Oblivious

I used to be an incredible dancer. I could walk out onto any dance floor at any church dance, grab any girl by the hand and twirl her around the floor for the rest of the night if I wanted to. I was so good that when girls asked me if I knew how to dance I told them I had forgotten more about dancing than most people ever bother to learn. That’s how good I was!

That is until the night I met the woman I eventually chose to marry. Oh, I used that same line on her when she came and asked me to dance alright, but little did I know in that moment I was speaking to a woman who had not only been dancing regularly for many years but one who had taken and taught many dance courses in that time as well. It turns out she was not “most people” and I had forgotten so much about dancing that our first dance was the most embarrassing of my life.  I slunk away defeated and embarrassed, assuming she would likely never want to dance with me again.  Fortunately for me with a little divine intervention she allowed me to redeem myself the next night and I had the most transformative dance experience of my life which ultimately led to our eternal union in the temple of God.

Just like me and my dance skills, a sad truth of life is that most of us spend great portions of our lives completely oblivious to our rust and how immense and obvious it truly is.  It takes moments of colossal impact – such as boasting about how good you are to someone who is way better and way more humble than you are – before we can wake up and be made aware of just how bad – just how rusty – we truly are.  Unfortunately even then we can sometimes miss it.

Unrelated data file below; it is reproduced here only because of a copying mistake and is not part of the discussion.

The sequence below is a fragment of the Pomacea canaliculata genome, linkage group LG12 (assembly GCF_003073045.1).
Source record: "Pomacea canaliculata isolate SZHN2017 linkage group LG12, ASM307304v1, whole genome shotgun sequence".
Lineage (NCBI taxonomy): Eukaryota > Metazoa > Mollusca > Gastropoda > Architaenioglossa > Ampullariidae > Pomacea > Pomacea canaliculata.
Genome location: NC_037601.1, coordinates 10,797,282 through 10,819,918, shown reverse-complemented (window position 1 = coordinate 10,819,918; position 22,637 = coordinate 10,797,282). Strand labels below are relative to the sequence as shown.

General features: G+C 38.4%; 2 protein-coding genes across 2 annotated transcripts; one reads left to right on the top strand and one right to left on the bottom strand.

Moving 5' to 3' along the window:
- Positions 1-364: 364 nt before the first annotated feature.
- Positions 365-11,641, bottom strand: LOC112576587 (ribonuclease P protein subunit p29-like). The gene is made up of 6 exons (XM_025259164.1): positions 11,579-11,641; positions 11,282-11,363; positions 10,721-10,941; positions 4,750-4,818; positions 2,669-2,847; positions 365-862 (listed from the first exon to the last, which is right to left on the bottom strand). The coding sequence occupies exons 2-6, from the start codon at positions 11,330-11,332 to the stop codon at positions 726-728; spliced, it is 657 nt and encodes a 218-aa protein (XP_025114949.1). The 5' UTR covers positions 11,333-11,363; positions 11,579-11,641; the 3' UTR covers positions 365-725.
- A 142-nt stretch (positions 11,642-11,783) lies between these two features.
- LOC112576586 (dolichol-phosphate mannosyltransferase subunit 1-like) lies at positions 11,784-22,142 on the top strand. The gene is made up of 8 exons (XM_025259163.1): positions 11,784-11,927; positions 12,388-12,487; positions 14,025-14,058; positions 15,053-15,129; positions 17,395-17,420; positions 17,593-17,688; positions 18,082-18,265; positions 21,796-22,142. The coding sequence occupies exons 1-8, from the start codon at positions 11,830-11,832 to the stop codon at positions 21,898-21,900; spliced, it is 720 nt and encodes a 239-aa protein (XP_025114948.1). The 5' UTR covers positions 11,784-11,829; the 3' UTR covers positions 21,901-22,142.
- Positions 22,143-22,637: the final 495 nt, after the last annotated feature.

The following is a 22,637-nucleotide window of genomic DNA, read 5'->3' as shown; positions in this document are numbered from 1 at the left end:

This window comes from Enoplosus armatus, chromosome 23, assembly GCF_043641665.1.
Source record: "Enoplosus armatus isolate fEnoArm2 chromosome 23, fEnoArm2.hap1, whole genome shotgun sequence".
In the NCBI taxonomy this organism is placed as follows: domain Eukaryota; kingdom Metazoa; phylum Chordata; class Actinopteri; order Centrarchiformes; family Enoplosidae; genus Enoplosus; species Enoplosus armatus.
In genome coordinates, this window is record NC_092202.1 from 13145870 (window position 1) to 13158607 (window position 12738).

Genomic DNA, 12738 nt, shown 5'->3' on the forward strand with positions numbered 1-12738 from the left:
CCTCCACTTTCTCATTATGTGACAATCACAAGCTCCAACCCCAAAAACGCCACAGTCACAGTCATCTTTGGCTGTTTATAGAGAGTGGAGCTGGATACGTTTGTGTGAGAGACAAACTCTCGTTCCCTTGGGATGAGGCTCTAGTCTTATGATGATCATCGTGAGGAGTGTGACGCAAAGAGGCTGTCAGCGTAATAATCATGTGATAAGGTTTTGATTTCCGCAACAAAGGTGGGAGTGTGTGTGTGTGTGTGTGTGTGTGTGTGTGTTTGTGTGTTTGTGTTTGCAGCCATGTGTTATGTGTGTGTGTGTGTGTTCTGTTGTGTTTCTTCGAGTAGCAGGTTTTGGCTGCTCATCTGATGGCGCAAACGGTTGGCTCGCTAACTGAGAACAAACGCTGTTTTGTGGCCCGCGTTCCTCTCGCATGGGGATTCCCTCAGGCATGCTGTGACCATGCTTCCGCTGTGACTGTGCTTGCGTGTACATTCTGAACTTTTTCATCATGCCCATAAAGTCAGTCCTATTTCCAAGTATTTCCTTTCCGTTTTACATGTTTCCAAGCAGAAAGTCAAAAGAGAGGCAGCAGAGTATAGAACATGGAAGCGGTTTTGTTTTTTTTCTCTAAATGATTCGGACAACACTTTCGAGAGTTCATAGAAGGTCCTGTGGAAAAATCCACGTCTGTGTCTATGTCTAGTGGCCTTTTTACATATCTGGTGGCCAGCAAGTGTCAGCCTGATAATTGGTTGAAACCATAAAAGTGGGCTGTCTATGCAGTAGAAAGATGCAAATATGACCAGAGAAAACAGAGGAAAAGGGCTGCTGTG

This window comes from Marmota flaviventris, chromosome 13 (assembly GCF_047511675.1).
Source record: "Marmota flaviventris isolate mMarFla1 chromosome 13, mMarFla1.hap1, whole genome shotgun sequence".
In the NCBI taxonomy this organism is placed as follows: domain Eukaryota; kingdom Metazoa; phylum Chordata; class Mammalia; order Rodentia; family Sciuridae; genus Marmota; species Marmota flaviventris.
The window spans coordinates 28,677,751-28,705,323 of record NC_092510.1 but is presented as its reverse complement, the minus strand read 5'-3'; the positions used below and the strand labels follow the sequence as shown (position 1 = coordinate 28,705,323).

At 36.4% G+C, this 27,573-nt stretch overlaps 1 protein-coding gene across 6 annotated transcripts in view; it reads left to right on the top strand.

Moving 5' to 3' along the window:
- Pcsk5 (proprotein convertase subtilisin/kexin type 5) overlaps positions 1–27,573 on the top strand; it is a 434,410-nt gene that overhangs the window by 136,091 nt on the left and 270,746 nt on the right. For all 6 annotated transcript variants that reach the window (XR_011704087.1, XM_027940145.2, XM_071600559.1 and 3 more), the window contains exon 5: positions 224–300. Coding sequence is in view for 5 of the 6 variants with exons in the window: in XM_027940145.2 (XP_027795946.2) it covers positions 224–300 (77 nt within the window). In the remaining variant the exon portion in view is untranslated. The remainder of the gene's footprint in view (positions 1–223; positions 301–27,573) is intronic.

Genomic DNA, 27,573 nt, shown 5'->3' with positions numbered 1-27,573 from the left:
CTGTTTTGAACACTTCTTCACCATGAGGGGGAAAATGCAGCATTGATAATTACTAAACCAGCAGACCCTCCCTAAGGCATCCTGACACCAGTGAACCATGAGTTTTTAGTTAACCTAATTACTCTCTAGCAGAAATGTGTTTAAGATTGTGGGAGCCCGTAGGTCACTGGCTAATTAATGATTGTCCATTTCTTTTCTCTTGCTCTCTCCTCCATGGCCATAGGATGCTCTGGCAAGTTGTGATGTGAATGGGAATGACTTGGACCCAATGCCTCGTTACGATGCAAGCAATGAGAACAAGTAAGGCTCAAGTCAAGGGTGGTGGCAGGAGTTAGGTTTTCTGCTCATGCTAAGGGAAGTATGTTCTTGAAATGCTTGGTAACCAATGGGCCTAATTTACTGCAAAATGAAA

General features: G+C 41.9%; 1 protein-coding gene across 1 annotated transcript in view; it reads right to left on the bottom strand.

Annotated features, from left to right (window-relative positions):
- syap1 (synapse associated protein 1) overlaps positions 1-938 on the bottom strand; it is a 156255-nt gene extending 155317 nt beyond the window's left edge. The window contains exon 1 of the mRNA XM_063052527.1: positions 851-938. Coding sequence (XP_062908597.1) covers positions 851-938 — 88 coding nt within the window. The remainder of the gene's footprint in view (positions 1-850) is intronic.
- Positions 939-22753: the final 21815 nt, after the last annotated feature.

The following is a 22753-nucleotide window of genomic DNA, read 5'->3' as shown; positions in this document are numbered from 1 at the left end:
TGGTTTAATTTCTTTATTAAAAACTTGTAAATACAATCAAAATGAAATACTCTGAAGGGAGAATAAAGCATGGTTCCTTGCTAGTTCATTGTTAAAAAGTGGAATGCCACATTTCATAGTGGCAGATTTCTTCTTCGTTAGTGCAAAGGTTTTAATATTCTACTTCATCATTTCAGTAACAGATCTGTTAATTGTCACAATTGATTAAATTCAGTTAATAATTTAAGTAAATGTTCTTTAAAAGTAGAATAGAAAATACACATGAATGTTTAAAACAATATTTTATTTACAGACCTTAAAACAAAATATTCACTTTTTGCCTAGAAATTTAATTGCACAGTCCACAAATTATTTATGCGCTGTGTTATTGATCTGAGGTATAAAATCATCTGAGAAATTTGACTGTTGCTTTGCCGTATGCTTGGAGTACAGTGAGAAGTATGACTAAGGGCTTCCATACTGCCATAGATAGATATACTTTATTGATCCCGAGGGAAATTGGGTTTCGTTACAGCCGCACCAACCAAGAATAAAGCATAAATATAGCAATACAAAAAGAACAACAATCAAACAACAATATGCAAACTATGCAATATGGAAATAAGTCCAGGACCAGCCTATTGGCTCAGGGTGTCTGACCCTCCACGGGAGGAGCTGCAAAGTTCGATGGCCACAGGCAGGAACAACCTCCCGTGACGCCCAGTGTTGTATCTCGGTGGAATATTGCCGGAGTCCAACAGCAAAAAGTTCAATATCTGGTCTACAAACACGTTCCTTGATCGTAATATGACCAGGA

In his great treatise on charity, Paul describes us this way:

“For now we see through a glass, darkly; but then face to face: now I know in part; but then shall I know even as also I am known.” (1 Corinthians 13:12)

Another interpretation of “glass” is “mirror” and the alternative Greek translation of “darkly” is “obscurely, enigmatically.”  So Paul is trying to help us understand that in our present state of mortality we cannot see ourselves clearly.  Our mirror image of ourselves is obscured to us so much that we cannot perfectly recognize who and what we are when we see ourselves.  It will only be in the existence to come that we will be able to see ourselves – and everyone else – exactly as we presently exist.  And so we need someone else to help us see ourselves clearly.

We have essentially two places to look when looking for someone to show us who we are.  The first is the people around us. Certainly they have windows into our behavior and who we are that are important for us to know and consider as we strive to improve and progress.  But the Savior said of them:

“[W]hy beholdest thou the mote that is in thy brother’s eye, but considerest not the beam that is in thine own eye? Or how wilt thou say to thy brother, Let me pull out the mote out of thine eye; and, behold, a beam is in thine own eye? Thou hypocrite, first cast out the beam out of thine own eye; and then shalt thou see clearly to cast out the mote out of thy brother’s eye.” (Matthew 7:3-5)

In other words, because they too are seeing “through a glass darkly,” we can only trust their perspectives so far.  There is only one way to know exactly just how rusty we are and what we need to in order to clean up and be made whole again.  King Benjamin said:

“And moreover, I say unto you, that there shall be no other name given nor any other way nor means whereby salvation can come unto the children of men, only in and through the name of Christ, the Lord Omnipotent.” (Mosiah 3:17)

The only person to whom we can turn to show us clearly who we are and exactly where and how bad our rust is and how to repair it is Jesus Christ.  And – without wanting to sound like a broken record – He has said:

“[I]f men come unto me I will show unto them their weakness. I give unto men weakness that they may be humble; and my grace is sufficient for all men that humble themselves before me; for if they humble themselves before me, and have faith in me, then will I make weak things become strong unto them.” (Ether 12:27)

As we continue on our course looking for the rusty areas of our lives which we need to address, may we first turn to Jesus Christ to see ourselves clearly – to see where our weakness is – instead of waiting for a big calamitous event – like boasting to your future wife about how good of a dancer you are – to abruptly and painfully show us just how rusty we truly are.

 

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